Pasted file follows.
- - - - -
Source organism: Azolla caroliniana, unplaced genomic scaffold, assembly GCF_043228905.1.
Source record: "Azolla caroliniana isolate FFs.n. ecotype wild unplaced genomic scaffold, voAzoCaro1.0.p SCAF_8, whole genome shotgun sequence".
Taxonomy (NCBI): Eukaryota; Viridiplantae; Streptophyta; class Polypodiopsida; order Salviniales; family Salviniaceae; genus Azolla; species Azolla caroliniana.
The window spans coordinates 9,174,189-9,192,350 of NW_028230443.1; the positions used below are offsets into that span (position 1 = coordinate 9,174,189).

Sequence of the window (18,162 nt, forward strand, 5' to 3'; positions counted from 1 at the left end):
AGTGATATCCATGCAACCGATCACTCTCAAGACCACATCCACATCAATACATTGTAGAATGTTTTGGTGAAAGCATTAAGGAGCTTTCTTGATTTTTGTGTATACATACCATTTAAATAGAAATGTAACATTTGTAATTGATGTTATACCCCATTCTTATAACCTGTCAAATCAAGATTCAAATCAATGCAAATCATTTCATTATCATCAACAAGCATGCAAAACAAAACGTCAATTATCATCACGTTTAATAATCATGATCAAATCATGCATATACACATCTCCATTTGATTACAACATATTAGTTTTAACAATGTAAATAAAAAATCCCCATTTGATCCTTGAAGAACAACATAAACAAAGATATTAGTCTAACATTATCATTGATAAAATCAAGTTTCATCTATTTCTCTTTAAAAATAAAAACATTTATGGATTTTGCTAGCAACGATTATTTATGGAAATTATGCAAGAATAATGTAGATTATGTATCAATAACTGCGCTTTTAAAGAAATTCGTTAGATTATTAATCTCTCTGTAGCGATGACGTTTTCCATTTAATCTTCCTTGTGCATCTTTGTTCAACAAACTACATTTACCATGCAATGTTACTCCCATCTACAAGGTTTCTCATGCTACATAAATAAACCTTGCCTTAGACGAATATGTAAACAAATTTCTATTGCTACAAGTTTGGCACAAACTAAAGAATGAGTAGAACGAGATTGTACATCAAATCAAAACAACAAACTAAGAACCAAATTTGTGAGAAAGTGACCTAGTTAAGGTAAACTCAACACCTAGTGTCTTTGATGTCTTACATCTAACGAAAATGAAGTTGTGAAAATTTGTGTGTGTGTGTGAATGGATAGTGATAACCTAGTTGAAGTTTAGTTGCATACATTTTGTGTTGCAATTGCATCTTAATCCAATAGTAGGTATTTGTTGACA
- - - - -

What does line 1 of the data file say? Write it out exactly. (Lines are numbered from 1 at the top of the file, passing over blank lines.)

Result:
Source organism: Azolla caroliniana, unplaced genomic scaffold, assembly GCF_043228905.1.